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Ten years after the events of Terminator 2, John Connor now exists as a drifter - unsure of his future and living 'off the grid'. SkyNet sends a new Terminator T-X, which is even more powerful & advanced than the liquid T-1000. As ever however, another older Terminator (Arnie) is also sent back by the resistance to protect John. With Skynet assuming control of civilian computer systems around the world it's a race against time to save John Connor, and therefore humanity, while preventing nuclear annihilation.
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If I said there are probably more moments of intentional hilarity in this than many of the so-called Ďcomediesí Iíve seen over the last couple of years you might think I need to get out and see some better comedies. But no, this is T3: Rise of the Machines and it just happens to have a healthy sense of humour.
Anyone familiar with the franchise - and by anyone, I mean everyone - will remember the particular quirk of the time-travel technology where the main characters had to be sent back in time without clothes. Previously we'd been treated to the comical sight of Arnie strolling buck-naked through the night before helping himself to the clothes of some unfortunate who just happened to be his size ≠- street punks in T1 (Brian Thompson, Bill Paxton and the other one) - 'wash day tommorrow, nothing clean!', and bikers in T2. Here, he moodily strides through a strip-joint on ladies night before disrobing the main act, a male stripper. That set-up in itself provides some amusement, but the punch line when he puts on his newly acquired trademark sunglasses is a doozy.
Itís a perfect example of the film-maker's healthily subversive attitude to the po-faced genre and the realisation of a need to add a light touch to an admittedly preposterous premise. Itís not all fun and games though. As before thereís the serious threat of world annihilation at the hands of the supercomputer Skynet. Itís now over ten years since Arnie last did battle with Robert Patrickís liquid metal T-1000 and now he faces an even more challenging foe in the shape of the tasty/nasty T-X (Kristanna Loken). And as before, Arnieís mission is to protect John Conner (Stahl) and keep him alive to become the human saviour in the future war of the robots. So what follows is pretty much a re-run of what we've seen before. Yes the film could've gone in many different directions and sure, T2 didn't really need following up (T1 didn't either come to that), but never has the countdown to world destruction been such fun!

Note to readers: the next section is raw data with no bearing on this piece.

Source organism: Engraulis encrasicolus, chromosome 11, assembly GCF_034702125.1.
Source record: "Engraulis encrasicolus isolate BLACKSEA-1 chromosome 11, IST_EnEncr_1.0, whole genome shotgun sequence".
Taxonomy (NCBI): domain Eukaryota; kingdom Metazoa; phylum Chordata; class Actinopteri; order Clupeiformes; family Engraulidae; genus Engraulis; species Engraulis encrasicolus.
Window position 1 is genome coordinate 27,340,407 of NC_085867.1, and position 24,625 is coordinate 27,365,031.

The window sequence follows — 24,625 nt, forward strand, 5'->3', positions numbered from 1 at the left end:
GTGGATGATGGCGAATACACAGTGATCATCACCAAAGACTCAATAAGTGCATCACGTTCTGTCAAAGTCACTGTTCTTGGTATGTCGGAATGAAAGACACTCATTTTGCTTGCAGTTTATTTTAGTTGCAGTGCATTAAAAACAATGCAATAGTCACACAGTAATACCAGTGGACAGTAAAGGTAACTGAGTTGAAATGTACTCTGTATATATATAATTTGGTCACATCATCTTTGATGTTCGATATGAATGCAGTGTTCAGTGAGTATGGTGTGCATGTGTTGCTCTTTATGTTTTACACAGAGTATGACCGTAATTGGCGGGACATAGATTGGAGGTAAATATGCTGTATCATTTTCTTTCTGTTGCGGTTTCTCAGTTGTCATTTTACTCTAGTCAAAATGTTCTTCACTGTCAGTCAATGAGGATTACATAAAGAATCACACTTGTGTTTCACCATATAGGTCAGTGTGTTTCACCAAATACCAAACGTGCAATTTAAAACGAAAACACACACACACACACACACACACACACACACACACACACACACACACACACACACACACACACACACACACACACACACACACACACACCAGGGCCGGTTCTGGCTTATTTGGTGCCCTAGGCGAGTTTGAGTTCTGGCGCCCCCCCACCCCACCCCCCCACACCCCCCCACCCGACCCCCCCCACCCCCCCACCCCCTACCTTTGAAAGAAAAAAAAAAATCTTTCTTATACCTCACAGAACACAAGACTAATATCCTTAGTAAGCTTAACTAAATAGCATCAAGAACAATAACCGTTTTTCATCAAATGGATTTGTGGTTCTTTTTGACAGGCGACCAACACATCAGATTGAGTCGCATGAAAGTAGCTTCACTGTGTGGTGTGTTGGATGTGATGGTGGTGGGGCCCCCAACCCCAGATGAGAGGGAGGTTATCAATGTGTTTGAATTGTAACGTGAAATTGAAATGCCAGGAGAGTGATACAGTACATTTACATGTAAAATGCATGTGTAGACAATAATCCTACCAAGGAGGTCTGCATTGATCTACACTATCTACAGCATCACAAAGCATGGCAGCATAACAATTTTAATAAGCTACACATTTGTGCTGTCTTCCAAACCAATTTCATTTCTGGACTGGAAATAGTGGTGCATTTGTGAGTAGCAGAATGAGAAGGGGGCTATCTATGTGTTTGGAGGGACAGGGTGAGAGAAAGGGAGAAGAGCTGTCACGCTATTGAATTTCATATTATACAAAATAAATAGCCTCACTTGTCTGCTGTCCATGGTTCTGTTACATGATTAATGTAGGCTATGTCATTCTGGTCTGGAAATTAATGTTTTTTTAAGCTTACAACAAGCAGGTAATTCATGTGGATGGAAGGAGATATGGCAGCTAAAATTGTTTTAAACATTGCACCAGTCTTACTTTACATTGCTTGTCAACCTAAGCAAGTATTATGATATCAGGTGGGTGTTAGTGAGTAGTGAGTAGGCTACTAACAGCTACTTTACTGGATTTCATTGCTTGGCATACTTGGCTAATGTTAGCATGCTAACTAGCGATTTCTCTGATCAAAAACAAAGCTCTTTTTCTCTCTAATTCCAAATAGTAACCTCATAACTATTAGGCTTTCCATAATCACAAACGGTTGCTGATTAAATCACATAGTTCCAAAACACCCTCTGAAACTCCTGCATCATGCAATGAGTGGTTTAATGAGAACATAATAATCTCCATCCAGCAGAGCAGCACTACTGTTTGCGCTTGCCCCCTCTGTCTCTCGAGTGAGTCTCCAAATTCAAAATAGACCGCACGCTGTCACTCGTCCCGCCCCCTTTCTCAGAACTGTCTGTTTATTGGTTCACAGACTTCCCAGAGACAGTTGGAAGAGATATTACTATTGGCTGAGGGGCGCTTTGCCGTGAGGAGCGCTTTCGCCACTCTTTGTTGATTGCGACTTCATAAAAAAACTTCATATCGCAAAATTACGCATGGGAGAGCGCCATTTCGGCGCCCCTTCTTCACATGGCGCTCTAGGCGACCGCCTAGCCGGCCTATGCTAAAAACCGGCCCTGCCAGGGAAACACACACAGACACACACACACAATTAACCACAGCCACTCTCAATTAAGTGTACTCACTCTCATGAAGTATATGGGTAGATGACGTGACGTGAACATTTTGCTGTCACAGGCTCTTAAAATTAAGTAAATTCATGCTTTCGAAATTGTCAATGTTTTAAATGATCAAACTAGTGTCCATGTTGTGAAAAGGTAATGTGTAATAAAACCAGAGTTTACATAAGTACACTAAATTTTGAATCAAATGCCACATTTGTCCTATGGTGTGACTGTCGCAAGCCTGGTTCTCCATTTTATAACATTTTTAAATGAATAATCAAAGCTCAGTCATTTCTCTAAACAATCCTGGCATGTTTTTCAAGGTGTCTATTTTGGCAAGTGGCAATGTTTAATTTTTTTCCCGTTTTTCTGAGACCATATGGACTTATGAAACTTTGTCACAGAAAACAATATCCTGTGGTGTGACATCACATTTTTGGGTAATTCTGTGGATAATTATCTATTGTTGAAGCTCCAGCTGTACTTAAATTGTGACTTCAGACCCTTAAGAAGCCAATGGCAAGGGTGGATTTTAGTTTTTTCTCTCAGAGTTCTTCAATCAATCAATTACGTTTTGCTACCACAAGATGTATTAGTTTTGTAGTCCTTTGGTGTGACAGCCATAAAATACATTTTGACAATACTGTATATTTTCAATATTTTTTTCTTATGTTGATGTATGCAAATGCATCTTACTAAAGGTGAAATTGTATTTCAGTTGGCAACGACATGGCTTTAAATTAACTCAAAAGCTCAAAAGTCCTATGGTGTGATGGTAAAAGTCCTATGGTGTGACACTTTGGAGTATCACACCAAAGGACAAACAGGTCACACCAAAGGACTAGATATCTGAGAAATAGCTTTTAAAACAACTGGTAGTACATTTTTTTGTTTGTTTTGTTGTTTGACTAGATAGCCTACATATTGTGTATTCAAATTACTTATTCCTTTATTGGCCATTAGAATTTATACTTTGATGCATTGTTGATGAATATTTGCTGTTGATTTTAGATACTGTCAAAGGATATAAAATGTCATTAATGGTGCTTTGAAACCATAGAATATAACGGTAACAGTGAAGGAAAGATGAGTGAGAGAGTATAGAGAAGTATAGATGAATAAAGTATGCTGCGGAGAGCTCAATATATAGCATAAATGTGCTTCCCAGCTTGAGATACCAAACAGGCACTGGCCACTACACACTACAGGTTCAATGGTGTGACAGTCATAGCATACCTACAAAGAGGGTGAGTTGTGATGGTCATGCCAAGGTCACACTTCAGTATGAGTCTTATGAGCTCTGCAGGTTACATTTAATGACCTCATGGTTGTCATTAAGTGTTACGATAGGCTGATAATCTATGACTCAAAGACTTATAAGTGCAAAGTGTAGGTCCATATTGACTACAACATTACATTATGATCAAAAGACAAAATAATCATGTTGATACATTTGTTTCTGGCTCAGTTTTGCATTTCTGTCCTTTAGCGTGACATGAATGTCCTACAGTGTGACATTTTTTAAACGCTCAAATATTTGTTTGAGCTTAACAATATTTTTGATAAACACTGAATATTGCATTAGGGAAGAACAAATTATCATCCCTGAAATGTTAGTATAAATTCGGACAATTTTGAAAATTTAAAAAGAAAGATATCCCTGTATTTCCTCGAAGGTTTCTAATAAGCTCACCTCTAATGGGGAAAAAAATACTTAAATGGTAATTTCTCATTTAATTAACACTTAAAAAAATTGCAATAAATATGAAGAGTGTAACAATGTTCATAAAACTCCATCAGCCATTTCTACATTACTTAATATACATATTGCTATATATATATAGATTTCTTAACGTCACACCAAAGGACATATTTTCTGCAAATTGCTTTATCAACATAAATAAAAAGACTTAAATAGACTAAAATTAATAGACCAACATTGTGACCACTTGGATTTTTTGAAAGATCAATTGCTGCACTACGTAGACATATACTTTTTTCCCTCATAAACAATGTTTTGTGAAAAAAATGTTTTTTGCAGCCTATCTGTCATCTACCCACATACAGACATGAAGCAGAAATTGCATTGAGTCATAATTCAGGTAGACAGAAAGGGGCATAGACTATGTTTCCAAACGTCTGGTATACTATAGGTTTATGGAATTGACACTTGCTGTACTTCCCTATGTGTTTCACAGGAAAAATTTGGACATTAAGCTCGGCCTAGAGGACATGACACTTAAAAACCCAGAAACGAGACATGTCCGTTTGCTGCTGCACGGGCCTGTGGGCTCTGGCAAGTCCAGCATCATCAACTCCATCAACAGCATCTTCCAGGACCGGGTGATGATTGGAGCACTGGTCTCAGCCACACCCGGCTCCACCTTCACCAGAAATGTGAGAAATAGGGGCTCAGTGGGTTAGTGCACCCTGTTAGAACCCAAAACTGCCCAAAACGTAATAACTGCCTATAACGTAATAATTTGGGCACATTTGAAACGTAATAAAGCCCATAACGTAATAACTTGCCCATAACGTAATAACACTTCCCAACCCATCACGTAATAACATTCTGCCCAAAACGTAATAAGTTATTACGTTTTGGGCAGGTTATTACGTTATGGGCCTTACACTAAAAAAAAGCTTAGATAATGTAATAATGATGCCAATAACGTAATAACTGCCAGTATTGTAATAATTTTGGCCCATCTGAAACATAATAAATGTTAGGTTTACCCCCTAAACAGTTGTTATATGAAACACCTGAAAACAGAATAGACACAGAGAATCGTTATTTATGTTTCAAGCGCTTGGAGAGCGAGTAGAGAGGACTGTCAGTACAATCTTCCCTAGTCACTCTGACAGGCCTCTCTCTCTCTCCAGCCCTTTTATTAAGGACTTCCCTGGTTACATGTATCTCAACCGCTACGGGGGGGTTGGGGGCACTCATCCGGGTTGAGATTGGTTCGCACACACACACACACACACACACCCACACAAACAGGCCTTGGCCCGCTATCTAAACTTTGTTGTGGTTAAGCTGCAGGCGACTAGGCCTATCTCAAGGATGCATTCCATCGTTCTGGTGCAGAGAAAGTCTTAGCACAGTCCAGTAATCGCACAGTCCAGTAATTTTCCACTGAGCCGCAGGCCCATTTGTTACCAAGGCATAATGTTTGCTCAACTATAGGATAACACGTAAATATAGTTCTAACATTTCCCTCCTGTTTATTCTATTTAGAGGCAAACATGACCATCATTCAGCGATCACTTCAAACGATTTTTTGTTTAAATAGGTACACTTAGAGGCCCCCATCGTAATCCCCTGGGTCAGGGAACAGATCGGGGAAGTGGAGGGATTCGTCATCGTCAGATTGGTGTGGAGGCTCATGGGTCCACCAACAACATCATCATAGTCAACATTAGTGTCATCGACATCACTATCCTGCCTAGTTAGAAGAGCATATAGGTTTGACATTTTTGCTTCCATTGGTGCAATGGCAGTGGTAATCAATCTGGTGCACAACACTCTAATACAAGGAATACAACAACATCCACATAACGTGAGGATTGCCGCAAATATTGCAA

It's not all good news though, it's this lighter touch that also lends the film a throwaway quality and if you want to nit-pick there are other problems too, such as the needless reprisal of a Earl Boen's character (Dr Silberman). Here the character is played purely for laughs and seems out of place.
Generally speaking, the cast are extremely watchable. Arnieís got more charisma in his left bicep than many of todayís Ďstarsí and is great fun as he deadpan's his way through the film while mocking his character's obsolescence. In the absence of Edward Furlong, Nick Stahl makes the most personable John Conner, though in retrospect perhaps not quite believable as someone could lead a resistance movement given that he has grown up into the more believable, though thoroughly dour Christian Bale. Claire Danes however, convinces in the role of Kate Brewster, Connerís reluctant ílove-interestí dragged along for the ride. But what a ride...
Feast your eyes on the insane crane vs. fire engine chase sequence. As later films like Bourne Supremacy and Casino Royale have shown there really is absolutely NO substitute for REAL LIVE action and stunt work. We can admire the skill in which whole countries are destroyed in 2012 or marvel at the OTT scenes in Wanted or Fast and Furious, but overuse of CGI takes away feeling, depth and any real identification with whatís going on on-screen. Thatís why hand-muppet Yoda in Empire Strikes Back has way more presence and personality than the silly computer generated Yoda in the more recent Star Wars prequels. Thatís why the so-called battle sequences in Lord of the Rings and the aforementioned Star Wars are so empty and excitement free. And thatís why the old-fashioned chase in Terminator 3 (with minimal CGI) beats the over-long posturing, though admittedly very cool one, in Matrix Revolutions hands down.
Between the jokes and the wanton destruction, thereís the serious message getting through. T3 is solidly made with good sfx, it's exciting, un-pretentious and wastes no time getting from A to B. It also has a nasty streak running through it too Ė witness the disturbing scene where the T-X gives the boyfriend of Kate Brewster a wake-up call he'll never forget. There are also a couple of nice plot developments which add an interesting symmetry and irony to the proceedings.
It's been said that a film is only as good as it's ending, and if you agree then this film must be pretty good. The final scenes are bravely downbeat and resonate after viewing - even recalling the moment Taylor (Charlton Heston) discovers the fate of man in Planet of the Apes. I can't think of higher praise than that.